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MIND READING WHEN YOU SAY NOTHING AT ALL…. Aditya Sharma (06305007) Mitesh M. Khapra (06305016) Sourabh Kasliwal (06329013) Rajiv Khanna (06329019)

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Presentation on theme: "MIND READING WHEN YOU SAY NOTHING AT ALL…. Aditya Sharma (06305007) Mitesh M. Khapra (06305016) Sourabh Kasliwal (06329013) Rajiv Khanna (06329019)"— Presentation transcript:

1 MIND READING WHEN YOU SAY NOTHING AT ALL…. Aditya Sharma (06305007) Mitesh M. Khapra (06305016) Sourabh Kasliwal (06329013) Rajiv Khanna (06329019)

2 INTRODUCTION Mind Reading : The set of abilities that allow a person to infer others’ mental states from nonverbal cues and observed behavior. Humans do it all the time!! Words are not the only means of conveying a message: facial expressions, hand gestures and voice modulations also play a vital role. A few examples During a lecture expressions like “yawning” or “staring at the ceiling” indicate boredom. Lovers : You say it best when you say nothing at all - Ronan Keating Mind reading is a very important part of a broader area of intelligence called social intelligence. It gives you the ability to behave well in a social environment. Empathize with others. Choose correct words during a conversation. The absence of this ability in some humans is diagnosed as autism: such people find it difficult to operate in our complex social environment. 2

3 MOTIVATION Taking Human Computer Interaction to the next level. It is no longer sufficient for a product to be simply usable or aesthetically pleasing, it also needs to evoke positive emotional responses. Pleasure, enjoyment, fun play an important role in HCI Affective Computing: Computers are designed to match their behavior to match that of the user Computer games Personalizing emotional skin design Psychological Applications Fatigue detection Applications at rehabilitation Training of children diagnosed with autism Open new horizons for Human Computer Interaction Who knows, in the future we might have robots capable of playing soft music on recognizing that the user is depressed. (Wow!! Now that would be interesting!! Everyone likes an employee who does not need to be told what is to be done.) 3

4 You say it best when you say nothing at all!! Try as I may I can never explain this thing that we share!! 4

5 ROADMAP Introduction/Motivation Emotions and Facial Expressions Framework for Facial Expression Recognition Feature Extraction and Display Recognition Identifying emotions from the features and displays Applications Training children diagnosed with Autism Fatigue detection Summary 5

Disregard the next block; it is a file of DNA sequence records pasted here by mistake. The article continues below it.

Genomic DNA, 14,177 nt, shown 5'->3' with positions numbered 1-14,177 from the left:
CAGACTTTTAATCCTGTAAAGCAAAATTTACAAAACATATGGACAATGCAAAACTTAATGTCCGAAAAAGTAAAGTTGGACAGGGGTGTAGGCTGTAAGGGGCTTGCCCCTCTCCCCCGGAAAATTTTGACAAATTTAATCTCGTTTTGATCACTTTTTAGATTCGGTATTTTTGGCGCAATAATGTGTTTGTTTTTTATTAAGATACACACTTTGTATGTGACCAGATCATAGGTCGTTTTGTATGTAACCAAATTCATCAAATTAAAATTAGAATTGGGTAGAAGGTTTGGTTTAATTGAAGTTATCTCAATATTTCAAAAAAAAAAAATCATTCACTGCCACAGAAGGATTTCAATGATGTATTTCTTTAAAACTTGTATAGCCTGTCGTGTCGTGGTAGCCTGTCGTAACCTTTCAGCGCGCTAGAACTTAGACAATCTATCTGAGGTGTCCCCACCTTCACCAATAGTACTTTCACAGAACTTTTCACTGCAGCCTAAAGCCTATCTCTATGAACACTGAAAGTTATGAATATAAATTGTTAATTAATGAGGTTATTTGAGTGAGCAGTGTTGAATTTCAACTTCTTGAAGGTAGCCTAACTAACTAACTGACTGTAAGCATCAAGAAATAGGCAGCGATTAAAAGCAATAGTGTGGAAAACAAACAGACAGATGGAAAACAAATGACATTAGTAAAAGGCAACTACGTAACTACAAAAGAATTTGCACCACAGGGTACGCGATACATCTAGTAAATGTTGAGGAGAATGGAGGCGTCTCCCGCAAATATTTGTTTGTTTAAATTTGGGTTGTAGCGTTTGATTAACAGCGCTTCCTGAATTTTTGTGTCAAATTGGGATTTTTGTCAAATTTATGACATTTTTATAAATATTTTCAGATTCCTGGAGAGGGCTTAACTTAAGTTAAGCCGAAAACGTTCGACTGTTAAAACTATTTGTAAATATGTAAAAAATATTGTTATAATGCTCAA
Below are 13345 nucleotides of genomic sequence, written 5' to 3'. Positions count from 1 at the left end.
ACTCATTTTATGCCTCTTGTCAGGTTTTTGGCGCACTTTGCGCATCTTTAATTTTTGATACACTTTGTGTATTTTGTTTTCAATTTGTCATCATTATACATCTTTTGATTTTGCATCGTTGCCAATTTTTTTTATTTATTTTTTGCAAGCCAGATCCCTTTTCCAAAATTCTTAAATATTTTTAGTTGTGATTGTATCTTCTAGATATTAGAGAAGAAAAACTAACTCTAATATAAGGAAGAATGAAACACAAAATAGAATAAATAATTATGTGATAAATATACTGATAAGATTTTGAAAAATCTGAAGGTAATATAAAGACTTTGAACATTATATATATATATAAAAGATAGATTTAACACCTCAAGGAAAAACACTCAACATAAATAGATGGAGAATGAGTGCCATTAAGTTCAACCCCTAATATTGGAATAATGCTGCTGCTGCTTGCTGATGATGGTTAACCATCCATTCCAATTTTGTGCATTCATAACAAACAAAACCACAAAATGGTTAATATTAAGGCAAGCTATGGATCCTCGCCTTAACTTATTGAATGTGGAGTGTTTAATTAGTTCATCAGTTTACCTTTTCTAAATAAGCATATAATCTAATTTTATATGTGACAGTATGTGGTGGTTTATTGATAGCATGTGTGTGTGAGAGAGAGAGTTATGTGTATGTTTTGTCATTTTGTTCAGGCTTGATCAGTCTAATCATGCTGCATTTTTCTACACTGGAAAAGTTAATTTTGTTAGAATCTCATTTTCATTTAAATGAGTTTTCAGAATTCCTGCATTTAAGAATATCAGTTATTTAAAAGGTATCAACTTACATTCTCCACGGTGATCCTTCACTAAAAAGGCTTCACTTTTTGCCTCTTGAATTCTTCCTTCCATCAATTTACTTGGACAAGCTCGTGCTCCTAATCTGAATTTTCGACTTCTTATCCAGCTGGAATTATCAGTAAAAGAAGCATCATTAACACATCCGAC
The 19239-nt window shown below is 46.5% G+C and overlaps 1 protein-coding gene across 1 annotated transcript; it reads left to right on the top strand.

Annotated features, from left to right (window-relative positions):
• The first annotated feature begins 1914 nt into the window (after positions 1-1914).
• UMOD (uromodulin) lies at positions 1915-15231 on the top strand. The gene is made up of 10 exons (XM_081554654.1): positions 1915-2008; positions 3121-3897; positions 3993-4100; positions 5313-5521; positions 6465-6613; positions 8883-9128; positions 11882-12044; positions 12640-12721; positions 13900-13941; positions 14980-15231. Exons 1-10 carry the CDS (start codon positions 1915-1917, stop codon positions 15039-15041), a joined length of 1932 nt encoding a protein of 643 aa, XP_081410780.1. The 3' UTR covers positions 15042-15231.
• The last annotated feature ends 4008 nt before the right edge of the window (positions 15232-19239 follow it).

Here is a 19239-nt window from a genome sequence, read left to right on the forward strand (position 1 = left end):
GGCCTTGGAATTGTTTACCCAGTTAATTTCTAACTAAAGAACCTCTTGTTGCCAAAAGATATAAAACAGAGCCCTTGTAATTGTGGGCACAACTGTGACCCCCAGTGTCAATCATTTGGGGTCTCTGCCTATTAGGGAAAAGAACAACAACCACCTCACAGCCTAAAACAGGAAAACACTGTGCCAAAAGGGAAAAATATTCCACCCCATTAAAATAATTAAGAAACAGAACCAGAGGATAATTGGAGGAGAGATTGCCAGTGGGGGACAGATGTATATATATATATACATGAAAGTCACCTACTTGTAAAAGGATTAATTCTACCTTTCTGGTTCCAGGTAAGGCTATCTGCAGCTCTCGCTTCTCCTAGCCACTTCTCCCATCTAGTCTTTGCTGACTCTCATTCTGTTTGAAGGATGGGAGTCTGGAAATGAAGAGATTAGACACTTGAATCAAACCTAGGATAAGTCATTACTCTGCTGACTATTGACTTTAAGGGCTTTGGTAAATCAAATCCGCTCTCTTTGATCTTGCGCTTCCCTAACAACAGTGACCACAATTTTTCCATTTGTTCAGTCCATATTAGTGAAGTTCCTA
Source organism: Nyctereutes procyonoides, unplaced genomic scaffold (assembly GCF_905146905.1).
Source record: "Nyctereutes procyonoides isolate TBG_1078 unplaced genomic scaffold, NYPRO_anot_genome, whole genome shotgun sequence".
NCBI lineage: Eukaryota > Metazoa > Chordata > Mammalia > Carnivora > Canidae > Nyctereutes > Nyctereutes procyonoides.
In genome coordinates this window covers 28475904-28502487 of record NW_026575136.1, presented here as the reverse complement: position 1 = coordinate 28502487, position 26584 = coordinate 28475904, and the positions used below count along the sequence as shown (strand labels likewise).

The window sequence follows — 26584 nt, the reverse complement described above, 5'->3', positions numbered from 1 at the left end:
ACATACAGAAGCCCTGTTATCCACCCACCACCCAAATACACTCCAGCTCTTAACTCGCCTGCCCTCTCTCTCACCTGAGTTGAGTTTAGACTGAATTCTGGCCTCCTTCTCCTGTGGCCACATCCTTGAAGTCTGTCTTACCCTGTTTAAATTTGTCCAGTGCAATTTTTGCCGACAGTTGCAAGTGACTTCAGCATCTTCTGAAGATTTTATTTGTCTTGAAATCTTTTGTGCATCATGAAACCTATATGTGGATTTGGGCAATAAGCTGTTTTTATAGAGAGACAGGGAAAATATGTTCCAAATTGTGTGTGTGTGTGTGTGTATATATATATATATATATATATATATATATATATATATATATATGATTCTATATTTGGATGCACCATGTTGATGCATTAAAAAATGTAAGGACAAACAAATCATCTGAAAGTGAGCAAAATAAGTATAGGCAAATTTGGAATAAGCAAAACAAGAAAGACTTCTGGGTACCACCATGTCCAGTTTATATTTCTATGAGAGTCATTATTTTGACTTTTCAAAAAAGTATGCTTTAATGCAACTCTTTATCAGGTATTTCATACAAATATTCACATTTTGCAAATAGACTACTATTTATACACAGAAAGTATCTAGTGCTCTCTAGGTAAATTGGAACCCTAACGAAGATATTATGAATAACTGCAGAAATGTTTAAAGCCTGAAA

6 DIFFERENT ASPECTS OF MIND- READING Deception v/s True Feelings People often have expressions that reflect emotions or mental states that are different than their true feelings or thoughts. Non- verbal cues Facial Expressions Hand gestures Voice modulations Actions/ Expression s Mental States Actions/ Expression s Social-Perceptual Social-Cognitive 6

7 READING THE MIND IN THE FACE 7

8 A TAXONOMY OF EMOTIONS 8 Mental States Agreeing Concentrating Interested Thinking Unsure Absorbed Brooding Assertive Committed Disagreeing … Vigilant Asking Curious Disapproving Discouraging Judging Baffled Confused

9 WISH-LIST FOR A FACIAL EXPRESSION RECOGNITION (FER) SYSTEM Range of mental states Should reliably classify a wide range of mental states. Fully automated None of the stages of an FER system should require manual intervention. Real Time Should respond to user’s emotions without any noticeable delay Continuous and asynchronous expressions Facial expressions are continuous and overlap each other. They may present mental states that are overlapping. User Independent Should not require retraining for a new user. Deals with occlusion of the face A portion of the face is missing such as when hand gestures occlude parts of the face. Supports talking Typically a person is talking and expressing his/her mental state ate the same time. 9

10 FRAMEWORK OF A FER SYSTEM 10

11 FER SYSTEM 11

12 FER SYSTEM 12 Action Units: Head moved up, head turned left, lip pulled, outer eyebrows raised

13 FER SYSTEM 13 Facial Displays: Nodding head, smiling(lip corner pull), shaking head

14 FER SYSTEM 14 Emotions: Agreeing, Interested, Thinking etc

15 FER SYSTEM 15

16 FER SYSTEM 16

17 FEATURE EXTRACTION 17 F eature points: Landmarks on the face Points invariants to expressions are used to identify head position Others can be used to identify remaining action units T rack the displacement of these points across multiple frames O ther characteristics like color or texture are also used.

18 FER SYSTEM 18

19 FEATURE EXTRACTION 19

20 FER SYSTEM 20